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Two Fallacies Concerning Central Bank Independence

  • Bennett T. McCallum

This paper takes issue with two basic conclusions prevalent in the literature on central bank behavior. First, the paper argues that it is inappropriate to presume that central banks will, in the absence of any precommitment technology, necessarily behave in a 'discretionary' fashion that implies an inflationary bias. Since there is no functional connection between average rates of money creation (or inflation) and policy responsiveness to cyclical disturbances, it is entirely feasible for the bias to be avoided. In other words, there is no necessary tradeoff between 'flexibility and commitment.' Second, to the extent that the absence of any absolute precommitment technology is nevertheless a problem, it will apply to a consolidated central bank plus government entity as well as to the central bank alone. Thus contracts between governments and central banks do not overcome the motivation for dynamic inconsistency, they merely relocate it.

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Paper provided by National Bureau of Economic Research, Inc in its series NBER Working Papers with number 5075.

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Date of creation: Mar 1995
Date of revision:
Publication status: published as American Economic Review Papers and Proceedings, vol. 85, no. 2, pp. 207- 211 (May 1995).
Handle: RePEc:nbr:nberwo:5075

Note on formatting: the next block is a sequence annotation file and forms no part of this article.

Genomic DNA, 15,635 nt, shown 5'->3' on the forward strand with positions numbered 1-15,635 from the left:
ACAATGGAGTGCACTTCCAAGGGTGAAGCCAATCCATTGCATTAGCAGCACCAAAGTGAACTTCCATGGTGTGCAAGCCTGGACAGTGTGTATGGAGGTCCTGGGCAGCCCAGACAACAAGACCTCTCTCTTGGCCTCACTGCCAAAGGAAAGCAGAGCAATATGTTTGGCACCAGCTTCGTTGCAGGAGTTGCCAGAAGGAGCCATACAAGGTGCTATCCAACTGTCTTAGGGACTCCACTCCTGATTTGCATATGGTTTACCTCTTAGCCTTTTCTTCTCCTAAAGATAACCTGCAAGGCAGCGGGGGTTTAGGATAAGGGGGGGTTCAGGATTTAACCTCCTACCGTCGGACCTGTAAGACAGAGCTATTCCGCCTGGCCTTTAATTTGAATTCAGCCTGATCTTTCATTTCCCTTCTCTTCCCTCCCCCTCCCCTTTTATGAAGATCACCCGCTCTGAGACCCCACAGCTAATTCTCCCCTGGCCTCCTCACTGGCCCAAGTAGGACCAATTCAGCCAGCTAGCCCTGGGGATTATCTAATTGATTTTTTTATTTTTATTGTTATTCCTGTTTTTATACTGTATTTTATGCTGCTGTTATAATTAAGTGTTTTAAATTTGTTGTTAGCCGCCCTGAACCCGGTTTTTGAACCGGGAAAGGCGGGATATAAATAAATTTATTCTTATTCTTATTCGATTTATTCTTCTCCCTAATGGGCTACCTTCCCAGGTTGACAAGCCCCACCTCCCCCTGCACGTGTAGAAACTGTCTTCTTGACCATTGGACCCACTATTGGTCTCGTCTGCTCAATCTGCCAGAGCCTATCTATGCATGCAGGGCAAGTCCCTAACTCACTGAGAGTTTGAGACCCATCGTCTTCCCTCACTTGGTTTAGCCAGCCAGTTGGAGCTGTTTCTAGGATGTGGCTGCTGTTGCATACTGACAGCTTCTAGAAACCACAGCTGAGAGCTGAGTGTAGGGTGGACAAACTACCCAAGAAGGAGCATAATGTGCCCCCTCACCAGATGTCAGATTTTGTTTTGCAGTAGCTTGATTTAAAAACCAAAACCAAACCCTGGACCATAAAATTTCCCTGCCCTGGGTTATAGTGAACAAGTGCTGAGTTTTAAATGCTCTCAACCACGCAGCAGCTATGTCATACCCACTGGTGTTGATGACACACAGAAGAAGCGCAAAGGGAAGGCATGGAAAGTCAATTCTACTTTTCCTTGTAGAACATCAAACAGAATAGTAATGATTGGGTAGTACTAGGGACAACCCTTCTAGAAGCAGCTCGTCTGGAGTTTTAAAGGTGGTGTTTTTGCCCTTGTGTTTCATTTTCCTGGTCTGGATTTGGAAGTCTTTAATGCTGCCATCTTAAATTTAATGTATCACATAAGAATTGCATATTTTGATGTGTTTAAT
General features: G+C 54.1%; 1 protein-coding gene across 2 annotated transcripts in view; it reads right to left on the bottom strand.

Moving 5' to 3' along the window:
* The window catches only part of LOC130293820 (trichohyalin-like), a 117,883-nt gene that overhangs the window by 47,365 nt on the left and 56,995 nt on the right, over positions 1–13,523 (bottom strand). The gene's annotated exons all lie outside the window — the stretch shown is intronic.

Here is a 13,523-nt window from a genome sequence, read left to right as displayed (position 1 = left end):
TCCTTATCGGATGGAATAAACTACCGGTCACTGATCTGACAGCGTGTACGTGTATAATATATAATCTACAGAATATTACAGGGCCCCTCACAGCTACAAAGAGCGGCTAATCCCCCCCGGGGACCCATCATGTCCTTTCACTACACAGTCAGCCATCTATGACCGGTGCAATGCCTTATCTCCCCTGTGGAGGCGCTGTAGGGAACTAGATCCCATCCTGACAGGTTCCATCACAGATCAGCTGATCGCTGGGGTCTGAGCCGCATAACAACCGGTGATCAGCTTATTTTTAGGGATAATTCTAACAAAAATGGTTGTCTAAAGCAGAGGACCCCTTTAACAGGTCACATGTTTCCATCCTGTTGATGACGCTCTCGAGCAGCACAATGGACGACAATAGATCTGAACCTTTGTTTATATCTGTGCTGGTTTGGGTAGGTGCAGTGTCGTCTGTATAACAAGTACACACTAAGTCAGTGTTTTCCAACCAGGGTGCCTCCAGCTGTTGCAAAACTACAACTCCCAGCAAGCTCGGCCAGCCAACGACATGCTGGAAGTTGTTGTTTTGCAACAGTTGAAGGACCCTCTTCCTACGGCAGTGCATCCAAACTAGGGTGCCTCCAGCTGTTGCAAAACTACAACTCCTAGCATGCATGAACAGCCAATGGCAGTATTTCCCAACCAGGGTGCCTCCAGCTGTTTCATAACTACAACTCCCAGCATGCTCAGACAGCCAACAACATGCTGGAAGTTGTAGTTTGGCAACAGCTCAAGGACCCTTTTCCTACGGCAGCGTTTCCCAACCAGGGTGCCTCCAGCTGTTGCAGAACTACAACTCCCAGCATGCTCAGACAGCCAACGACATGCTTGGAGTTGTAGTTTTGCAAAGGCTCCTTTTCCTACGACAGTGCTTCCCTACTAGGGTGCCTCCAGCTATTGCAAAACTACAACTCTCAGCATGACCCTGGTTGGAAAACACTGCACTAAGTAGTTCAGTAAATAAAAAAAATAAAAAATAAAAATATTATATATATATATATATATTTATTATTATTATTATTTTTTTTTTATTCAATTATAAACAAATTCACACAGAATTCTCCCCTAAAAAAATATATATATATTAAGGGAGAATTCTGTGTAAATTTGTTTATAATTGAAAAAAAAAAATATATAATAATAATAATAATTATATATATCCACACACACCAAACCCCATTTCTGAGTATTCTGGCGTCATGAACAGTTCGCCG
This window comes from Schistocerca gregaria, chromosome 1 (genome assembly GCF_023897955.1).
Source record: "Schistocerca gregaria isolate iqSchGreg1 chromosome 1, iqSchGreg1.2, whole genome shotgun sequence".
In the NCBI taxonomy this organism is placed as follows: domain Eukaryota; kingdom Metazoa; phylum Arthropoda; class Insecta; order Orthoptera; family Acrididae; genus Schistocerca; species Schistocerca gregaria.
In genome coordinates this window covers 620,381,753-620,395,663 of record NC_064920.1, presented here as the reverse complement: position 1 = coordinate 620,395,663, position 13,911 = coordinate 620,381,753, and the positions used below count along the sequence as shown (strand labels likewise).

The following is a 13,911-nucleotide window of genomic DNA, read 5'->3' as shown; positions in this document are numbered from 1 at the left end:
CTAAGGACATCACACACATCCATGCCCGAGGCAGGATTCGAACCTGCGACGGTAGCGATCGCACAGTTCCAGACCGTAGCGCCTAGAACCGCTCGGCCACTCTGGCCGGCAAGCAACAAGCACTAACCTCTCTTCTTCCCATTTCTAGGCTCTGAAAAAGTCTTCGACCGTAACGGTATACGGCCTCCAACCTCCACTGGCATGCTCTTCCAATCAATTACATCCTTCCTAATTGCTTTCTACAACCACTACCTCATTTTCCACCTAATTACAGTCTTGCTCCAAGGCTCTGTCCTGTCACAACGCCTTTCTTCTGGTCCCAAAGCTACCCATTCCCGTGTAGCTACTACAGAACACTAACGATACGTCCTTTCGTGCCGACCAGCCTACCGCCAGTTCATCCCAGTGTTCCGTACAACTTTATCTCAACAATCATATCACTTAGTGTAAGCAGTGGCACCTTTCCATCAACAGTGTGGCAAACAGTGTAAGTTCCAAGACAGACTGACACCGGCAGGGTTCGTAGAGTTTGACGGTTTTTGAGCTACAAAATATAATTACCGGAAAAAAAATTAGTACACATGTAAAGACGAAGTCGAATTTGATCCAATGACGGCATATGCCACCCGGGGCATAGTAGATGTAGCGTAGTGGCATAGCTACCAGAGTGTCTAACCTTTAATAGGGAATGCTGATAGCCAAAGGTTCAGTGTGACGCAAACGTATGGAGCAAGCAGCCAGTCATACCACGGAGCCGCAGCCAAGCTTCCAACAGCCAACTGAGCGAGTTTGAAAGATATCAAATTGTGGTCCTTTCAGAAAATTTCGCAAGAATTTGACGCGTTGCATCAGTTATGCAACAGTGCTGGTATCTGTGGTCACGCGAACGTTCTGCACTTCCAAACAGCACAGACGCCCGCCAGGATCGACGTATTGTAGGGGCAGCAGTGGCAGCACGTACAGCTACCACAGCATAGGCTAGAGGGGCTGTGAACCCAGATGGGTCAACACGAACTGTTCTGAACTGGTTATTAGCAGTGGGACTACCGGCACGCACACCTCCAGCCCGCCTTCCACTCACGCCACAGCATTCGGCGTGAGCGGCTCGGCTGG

Note: EFG ME
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  1. Guy Debelle & Stanley Fischer, 1994. "How independent should a central bank be?," Working Papers in Applied Economic Theory 94-05, Federal Reserve Bank of San Francisco.
  2. McCallum, Bennett T., 1993. "Discretion versus policy rules in practice: two critical points : A comment," Carnegie-Rochester Conference Series on Public Policy, Elsevier, vol. 39(1), pages 215-220, December.
  3. Walsh, Carl E, 1995. "Optimal Contracts for Central Bankers," American Economic Review, American Economic Association, vol. 85(1), pages 150-67, March.
  4. Robert P. Flood & Peter Isard, 1988. "Monetary Policy Strategies," NBER Working Papers 2770, National Bureau of Economic Research, Inc.
  5. Robert J. Barro & David B. Gordon, 1981. "A Positive Theory of Monetary Policy in a Natural-Rate Model," NBER Working Papers 0807, National Bureau of Economic Research, Inc.
  6. Matthew B. Canzoneri, 1983. "Monetary policy games and the role of private information," International Finance Discussion Papers 249, Board of Governors of the Federal Reserve System (U.S.).
  7. Kydland, Finn E & Prescott, Edward C, 1977. "Rules Rather Than Discretion: The Inconsistency of Optimal Plans," Journal of Political Economy, University of Chicago Press, vol. 85(3), pages 473-91, June.
  8. Persson, Torsten & Tabellini, Guido, 1993. "Designing institutions for monetary stability," Carnegie-Rochester Conference Series on Public Policy, Elsevier, vol. 39(1), pages 53-84, December.
  9. Alesina, Alberto & Tabellini, Guido, 1987. "Rules and Discretion with Noncoordinated Monetary and Fiscal Policies," Economic Inquiry, Western Economic Association International, vol. 25(4), pages 619-30, October.
  10. Robert P. Flood & Peter Isard, 1989. "Monetary Policy Strategies," IMF Staff Papers, Palgrave Macmillan, vol. 36(3), pages 612-632, September.
  11. Rogoff, Kenneth, 1985. "The Optimal Degree of Commitment to an Intermediate Monetary Target," The Quarterly Journal of Economics, MIT Press, vol. 100(4), pages 1169-89, November.
  12. Lohmann, Susanne, 1992. "Optimal Commitment in Monetary Policy: Credibility versus Flexibility," American Economic Review, American Economic Association, vol. 82(1), pages 273-86, March.
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